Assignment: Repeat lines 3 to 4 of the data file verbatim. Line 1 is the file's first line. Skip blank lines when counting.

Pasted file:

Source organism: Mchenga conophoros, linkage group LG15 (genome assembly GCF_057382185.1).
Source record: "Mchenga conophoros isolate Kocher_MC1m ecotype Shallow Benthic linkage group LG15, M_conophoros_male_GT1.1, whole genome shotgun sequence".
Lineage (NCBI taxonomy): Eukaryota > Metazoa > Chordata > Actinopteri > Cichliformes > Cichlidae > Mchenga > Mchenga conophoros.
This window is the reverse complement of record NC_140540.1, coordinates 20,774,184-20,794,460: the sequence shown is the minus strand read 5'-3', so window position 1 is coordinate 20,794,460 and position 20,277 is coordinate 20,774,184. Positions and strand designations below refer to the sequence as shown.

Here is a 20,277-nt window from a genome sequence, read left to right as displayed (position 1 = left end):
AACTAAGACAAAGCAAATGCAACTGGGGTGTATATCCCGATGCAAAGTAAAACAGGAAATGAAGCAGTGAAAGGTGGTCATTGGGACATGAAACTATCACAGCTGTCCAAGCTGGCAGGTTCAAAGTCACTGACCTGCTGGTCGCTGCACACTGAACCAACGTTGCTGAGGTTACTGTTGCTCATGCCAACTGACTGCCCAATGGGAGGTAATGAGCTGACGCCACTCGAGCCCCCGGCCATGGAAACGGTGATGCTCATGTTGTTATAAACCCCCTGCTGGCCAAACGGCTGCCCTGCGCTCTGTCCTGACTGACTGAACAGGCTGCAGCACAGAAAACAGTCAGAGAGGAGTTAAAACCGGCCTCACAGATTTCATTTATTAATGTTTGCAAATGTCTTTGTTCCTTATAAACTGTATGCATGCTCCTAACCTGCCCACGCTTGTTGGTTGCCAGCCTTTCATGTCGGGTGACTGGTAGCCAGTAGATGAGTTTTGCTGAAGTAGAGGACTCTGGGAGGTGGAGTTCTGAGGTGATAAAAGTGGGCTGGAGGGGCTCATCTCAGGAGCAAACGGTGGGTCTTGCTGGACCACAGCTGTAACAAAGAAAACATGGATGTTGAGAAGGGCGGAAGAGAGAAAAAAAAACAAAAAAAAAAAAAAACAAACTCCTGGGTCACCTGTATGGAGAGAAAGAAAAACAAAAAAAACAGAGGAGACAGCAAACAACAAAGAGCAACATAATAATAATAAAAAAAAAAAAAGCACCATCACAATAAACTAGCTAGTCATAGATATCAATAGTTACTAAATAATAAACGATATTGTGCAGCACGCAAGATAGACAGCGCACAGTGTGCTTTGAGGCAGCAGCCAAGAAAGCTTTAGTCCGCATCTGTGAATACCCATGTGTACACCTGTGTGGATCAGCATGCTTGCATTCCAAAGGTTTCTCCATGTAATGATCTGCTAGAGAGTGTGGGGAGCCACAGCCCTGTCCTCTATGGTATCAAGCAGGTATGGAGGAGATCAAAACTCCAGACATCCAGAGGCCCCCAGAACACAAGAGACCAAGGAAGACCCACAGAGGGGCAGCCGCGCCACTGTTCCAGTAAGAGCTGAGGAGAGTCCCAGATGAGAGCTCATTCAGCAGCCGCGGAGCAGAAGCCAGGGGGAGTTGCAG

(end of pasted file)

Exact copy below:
Lineage (NCBI taxonomy): Eukaryota > Metazoa > Chordata > Actinopteri > Cichliformes > Cichlidae > Mchenga > Mchenga conophoros.
This window is the reverse complement of record NC_140540.1, coordinates 20,774,184-20,794,460: the sequence shown is the minus strand read 5'-3', so window position 1 is coordinate 20,794,460 and position 20,277 is coordinate 20,774,184. Positions and strand designations below refer to the sequence as shown.